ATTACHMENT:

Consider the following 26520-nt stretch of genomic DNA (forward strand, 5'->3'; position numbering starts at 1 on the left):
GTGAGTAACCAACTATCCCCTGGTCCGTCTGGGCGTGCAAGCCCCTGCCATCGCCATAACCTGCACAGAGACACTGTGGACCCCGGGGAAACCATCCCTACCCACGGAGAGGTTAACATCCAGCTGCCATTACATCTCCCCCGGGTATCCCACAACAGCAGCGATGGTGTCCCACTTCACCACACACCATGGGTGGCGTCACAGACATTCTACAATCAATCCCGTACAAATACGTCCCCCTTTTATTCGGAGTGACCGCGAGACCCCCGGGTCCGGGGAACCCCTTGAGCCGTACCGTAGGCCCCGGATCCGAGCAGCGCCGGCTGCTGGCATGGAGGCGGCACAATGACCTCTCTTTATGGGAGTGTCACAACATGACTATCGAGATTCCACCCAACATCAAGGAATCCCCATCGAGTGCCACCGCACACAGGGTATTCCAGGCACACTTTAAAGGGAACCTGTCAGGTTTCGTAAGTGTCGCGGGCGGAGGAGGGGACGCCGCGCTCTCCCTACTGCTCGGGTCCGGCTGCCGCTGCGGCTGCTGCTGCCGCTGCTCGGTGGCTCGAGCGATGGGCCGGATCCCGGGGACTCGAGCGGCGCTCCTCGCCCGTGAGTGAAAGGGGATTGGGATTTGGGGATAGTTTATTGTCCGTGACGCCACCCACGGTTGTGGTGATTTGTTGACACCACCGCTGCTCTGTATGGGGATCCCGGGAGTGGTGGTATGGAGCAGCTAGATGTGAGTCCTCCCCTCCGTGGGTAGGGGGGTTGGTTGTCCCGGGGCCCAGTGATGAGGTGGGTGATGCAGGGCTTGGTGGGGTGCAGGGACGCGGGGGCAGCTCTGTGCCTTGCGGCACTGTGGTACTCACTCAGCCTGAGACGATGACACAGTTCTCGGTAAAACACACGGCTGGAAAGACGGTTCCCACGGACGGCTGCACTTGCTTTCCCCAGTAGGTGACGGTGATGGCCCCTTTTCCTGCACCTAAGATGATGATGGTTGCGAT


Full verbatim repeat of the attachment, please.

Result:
Consider the following 26520-nt stretch of genomic DNA (forward strand, 5'->3'; position numbering starts at 1 on the left):
GTGAGTAACCAACTATCCCCTGGTCCGTCTGGGCGTGCAAGCCCCTGCCATCGCCATAACCTGCACAGAGACACTGTGGACCCCGGGGAAACCATCCCTACCCACGGAGAGGTTAACATCCAGCTGCCATTACATCTCCCCCGGGTATCCCACAACAGCAGCGATGGTGTCCCACTTCACCACACACCATGGGTGGCGTCACAGACATTCTACAATCAATCCCGTACAAATACGTCCCCCTTTTATTCGGAGTGACCGCGAGACCCCCGGGTCCGGGGAACCCCTTGAGCCGTACCGTAGGCCCCGGATCCGAGCAGCGCCGGCTGCTGGCATGGAGGCGGCACAATGACCTCTCTTTATGGGAGTGTCACAACATGACTATCGAGATTCCACCCAACATCAAGGAATCCCCATCGAGTGCCACCGCACACAGGGTATTCCAGGCACACTTTAAAGGGAACCTGTCAGGTTTCGTAAGTGTCGCGGGCGGAGGAGGGGACGCCGCGCTCTCCCTACTGCTCGGGTCCGGCTGCCGCTGCGGCTGCTGCTGCCGCTGCTCGGTGGCTCGAGCGATGGGCCGGATCCCGGGGACTCGAGCGGCGCTCCTCGCCCGTGAGTGAAAGGGGATTGGGATTTGGGGATAGTTTATTGTCCGTGACGCCACCCACGGTTGTGGTGATTTGTTGACACCACCGCTGCTCTGTATGGGGATCCCGGGAGTGGTGGTATGGAGCAGCTAGATGTGAGTCCTCCCCTCCGTGGGTAGGGGGGTTGGTTGTCCCGGGGCCCAGTGATGAGGTGGGTGATGCAGGGCTTGGTGGGGTGCAGGGACGCGGGGGCAGCTCTGTGCCTTGCGGCACTGTGGTACTCACTCAGCCTGAGACGATGACACAGTTCTCGGTAAAACACACGGCTGGAAAGACGGTTCCCACGGACGGCTGCACTTGCTTTCCCCAGTAGGTGACGGTGATGGCCCCTTTTCCTGCACCTAAGATGATGATGGTTGCGAT